I think we can all agree that designers have a lot on their mind when designing the UX for a new website or app. And this may be one of the main reasons why they sometimes forget one crucial thing - making their digital product accessible to everyone, regardless of ability or context.

Accessibility in UX design is incredibly important because it helps deliver a much better experience to everyone, with no exceptions. This means that as a designer you need to be inclusive to the needs of all users, including those with visual, speech, auditory, or physical disabilities, so your product can serve as many people as possible.

But you first need to understand what those needs are so you can optimize your designs accordingly. If you’re not sure where to start, let’s take a look at 5 key areas for building accessibility into your designs.

Be mindful of color

Color plays an important part in design. It’s a powerful way to convey emotion in your designs or create a specific mood. Colors can evoke literally hundreds of different responses and, when properly used, can help strengthen perception of a company or a brand.

However, for the visually impaired, the power of color diminishes. So let’s quickly put things into perspective. According to Color Blind Awareness organisation, color blindness affects approximately 1 in 12 men and 1 in 200 women in the world.

Some colorblind people see no perceptible difference between red, orange, yellow, and green, and these colors are very much different to the average viewer.

So what can you do?

Start with color contrast

The lack of proper contrast ratio is one of the most common accessibility issues. People with impaired vision will have difficulty reading text from a background color if it has low contrast so it’s important to have sufficient contrast between text color and its background. You can use a color contrast checker to make sure you’re on the right track.

Don’t rely on color

If you rely on color only to communicate crucial system information or alert messaging, people with visual impairment will have difficulty perceiving them as important.

To ensure accessibility for things like error or success messages or system warnings, make sure to incorporate messaging or iconography that clearly states what is happening.

This also applies to Primary Buttons. Designers often use color to draw users’ attention to them and present them as buttons that they’d use to take a primary action. What you can do instead is use size, placement, boldness, contrast, or icons.

Ensure accessible controls

Controls are any UI elements that users can interact with, including links, buttons, and checkboxes. If the area for clicking/tapping controls is too small it will be difficult for users who cannot be precise with a pointer to activate them. Same stands for controls that are placed too close together. Even if you provide a label that could be clicked on instead, not all users know they can do so.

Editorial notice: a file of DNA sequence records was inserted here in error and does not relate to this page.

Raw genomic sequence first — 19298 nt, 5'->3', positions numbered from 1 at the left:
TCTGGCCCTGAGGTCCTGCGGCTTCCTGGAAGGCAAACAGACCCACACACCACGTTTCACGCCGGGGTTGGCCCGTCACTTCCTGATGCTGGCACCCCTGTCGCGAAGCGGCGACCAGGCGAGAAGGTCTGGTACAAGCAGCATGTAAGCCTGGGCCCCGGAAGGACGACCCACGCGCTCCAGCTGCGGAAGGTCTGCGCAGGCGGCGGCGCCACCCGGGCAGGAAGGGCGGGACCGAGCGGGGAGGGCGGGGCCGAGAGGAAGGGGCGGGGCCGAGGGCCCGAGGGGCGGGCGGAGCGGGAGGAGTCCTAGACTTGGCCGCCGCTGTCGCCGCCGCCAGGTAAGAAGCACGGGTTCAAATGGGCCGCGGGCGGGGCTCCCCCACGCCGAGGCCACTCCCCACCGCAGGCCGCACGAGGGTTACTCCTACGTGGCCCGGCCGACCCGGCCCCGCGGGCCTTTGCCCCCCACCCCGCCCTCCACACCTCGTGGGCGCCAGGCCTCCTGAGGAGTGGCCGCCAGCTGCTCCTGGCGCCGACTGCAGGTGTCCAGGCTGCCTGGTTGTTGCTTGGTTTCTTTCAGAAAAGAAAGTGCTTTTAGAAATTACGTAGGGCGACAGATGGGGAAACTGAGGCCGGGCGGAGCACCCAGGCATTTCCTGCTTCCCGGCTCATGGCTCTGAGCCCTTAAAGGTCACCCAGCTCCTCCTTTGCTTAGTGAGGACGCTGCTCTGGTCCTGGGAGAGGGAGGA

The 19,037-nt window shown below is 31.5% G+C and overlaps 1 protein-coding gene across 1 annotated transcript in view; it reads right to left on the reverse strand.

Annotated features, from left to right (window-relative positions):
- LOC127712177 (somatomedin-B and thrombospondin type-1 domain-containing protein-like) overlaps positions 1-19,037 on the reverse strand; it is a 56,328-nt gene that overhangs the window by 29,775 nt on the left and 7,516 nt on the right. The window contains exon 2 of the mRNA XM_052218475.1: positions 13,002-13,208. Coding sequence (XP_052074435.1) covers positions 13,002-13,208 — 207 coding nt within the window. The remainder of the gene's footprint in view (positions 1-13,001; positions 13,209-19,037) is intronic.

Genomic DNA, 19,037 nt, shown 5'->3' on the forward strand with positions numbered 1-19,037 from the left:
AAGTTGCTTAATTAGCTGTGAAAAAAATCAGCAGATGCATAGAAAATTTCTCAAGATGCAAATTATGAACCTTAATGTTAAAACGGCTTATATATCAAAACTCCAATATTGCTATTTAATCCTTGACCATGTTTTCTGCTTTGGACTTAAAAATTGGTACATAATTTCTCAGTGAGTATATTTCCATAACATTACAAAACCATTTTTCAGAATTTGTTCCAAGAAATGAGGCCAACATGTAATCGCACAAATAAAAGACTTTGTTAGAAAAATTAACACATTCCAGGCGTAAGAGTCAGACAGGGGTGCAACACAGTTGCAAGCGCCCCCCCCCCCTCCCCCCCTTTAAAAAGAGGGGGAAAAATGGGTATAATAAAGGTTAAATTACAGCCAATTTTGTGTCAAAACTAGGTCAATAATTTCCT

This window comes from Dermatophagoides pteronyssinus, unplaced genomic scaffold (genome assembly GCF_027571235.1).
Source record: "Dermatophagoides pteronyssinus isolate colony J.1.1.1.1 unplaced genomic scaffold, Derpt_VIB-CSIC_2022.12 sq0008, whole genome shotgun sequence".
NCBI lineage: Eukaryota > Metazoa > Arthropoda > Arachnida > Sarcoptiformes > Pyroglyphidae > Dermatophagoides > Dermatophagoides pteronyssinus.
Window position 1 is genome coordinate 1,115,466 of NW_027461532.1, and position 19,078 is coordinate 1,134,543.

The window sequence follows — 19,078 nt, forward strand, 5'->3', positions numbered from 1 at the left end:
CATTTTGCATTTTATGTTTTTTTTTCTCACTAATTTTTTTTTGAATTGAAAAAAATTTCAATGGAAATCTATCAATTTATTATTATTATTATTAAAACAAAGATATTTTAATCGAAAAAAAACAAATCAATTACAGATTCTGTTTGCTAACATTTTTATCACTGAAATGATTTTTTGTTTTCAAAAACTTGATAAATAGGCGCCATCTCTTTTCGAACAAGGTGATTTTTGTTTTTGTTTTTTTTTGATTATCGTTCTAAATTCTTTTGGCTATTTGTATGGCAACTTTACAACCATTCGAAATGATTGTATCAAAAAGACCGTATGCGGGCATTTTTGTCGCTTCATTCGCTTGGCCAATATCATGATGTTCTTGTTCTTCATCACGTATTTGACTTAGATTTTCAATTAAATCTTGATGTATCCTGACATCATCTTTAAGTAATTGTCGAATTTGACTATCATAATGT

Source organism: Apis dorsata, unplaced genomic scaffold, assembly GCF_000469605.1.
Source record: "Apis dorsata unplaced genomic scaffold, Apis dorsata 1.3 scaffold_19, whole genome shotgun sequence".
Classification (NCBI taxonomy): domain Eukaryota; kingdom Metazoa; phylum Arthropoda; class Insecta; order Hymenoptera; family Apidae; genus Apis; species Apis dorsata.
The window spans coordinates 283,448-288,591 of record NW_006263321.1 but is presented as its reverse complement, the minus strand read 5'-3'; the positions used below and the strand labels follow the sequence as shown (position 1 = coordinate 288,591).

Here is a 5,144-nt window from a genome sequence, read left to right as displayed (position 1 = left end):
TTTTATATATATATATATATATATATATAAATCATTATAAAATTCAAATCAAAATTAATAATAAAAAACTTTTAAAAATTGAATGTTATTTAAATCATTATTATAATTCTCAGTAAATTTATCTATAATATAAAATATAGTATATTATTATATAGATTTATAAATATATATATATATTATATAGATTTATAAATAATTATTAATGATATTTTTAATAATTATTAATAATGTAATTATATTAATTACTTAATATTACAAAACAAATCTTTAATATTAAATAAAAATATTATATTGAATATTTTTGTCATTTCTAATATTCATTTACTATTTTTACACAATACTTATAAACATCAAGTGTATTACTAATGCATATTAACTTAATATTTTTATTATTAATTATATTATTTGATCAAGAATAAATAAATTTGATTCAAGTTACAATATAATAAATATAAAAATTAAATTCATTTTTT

Make images “readable”

How do you make images on your website accessible to users who can’t see them and who use a screen reader to understand the content on your website? You need to tell them what the image represents or what information it conveys.

This is why you always need to use alt text for the images to describe the context so the screen reader can explain them. However, if the image is there for purely decorative reasons you can leave out alt text to avoid distracting the screen reader user from important content.

Enable keyboard accessibility features

Keyboard accessibility is a key aspect of an accessible design. Many users would use a keyboard instead of a mouse or trackpad, including users with mobility disability, tremors, or those using a screen reader.

These users are typically accessing content through a keyboard, more precisely by pressing the ‘tab’ or ‘arrow’ keys or through alternative input devices. For this reason, all functionality on your website/app must be accessible via keyboard - links, buttons, forms, and other controls.

It’s also crucial to make sure that the tab order matches the visual order, so users who use keyboard can browse through site content in a logical manner.

Perform usability tests

No matter if you’re optimizing your existing website or app design to be more accessible, or designing a new digital product from scratch, there’s a pretty good chance you’re going to miss something. There are many guidelines to follow and some may simply not be applicable to your digital product.

But, if there are some systematic accessibility issues, usability testing is the best way to uncover them. And the earlier in the design process you start, the better!

You can leverage usability testing in the wireframing or prototyping phase to see how your target users (including those with disabilities) move through your website or app. You can also usability tests on existing products to identify any pain points and prioritize any changes that you need to make.


These are just a few tips to make your product more accessible from the UX perspective and they definitely do not encompass all guidelines to accessible design. However, they’re a good place to start! To learn more about accessible design, head over to the Web Accessibility Initiative website.